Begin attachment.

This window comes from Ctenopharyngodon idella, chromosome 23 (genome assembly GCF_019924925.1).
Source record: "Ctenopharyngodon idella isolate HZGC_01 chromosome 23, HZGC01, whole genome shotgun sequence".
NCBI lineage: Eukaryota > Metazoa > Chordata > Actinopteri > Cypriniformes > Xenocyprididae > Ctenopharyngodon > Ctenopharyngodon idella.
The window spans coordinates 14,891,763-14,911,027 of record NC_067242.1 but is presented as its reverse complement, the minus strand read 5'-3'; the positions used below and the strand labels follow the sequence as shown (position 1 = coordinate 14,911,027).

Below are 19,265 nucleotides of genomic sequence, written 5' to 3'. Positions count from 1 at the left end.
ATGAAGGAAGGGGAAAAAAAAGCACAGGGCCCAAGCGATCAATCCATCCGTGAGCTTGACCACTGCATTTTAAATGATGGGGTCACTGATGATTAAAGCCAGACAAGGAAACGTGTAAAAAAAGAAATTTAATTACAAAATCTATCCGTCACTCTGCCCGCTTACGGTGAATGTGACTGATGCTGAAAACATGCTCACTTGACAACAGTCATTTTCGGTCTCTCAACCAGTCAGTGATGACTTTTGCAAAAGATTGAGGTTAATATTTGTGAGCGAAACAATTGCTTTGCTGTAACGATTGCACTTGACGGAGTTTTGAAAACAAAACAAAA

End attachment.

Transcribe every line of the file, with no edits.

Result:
This window comes from Ctenopharyngodon idella, chromosome 23 (genome assembly GCF_019924925.1).
Source record: "Ctenopharyngodon idella isolate HZGC_01 chromosome 23, HZGC01, whole genome shotgun sequence".
NCBI lineage: Eukaryota > Metazoa > Chordata > Actinopteri > Cypriniformes > Xenocyprididae > Ctenopharyngodon > Ctenopharyngodon idella.
The window spans coordinates 14,891,763-14,911,027 of record NC_067242.1 but is presented as its reverse complement, the minus strand read 5'-3'; the positions used below and the strand labels follow the sequence as shown (position 1 = coordinate 14,911,027).

Below are 19,265 nucleotides of genomic sequence, written 5' to 3'. Positions count from 1 at the left end.
ATGAAGGAAGGGGAAAAAAAAGCACAGGGCCCAAGCGATCAATCCATCCGTGAGCTTGACCACTGCATTTTAAATGATGGGGTCACTGATGATTAAAGCCAGACAAGGAAACGTGTAAAAAAAGAAATTTAATTACAAAATCTATCCGTCACTCTGCCCGCTTACGGTGAATGTGACTGATGCTGAAAACATGCTCACTTGACAACAGTCATTTTCGGTCTCTCAACCAGTCAGTGATGACTTTTGCAAAAGATTGAGGTTAATATTTGTGAGCGAAACAATTGCTTTGCTGTAACGATTGCACTTGACGGAGTTTTGAAAACAAAACAAAA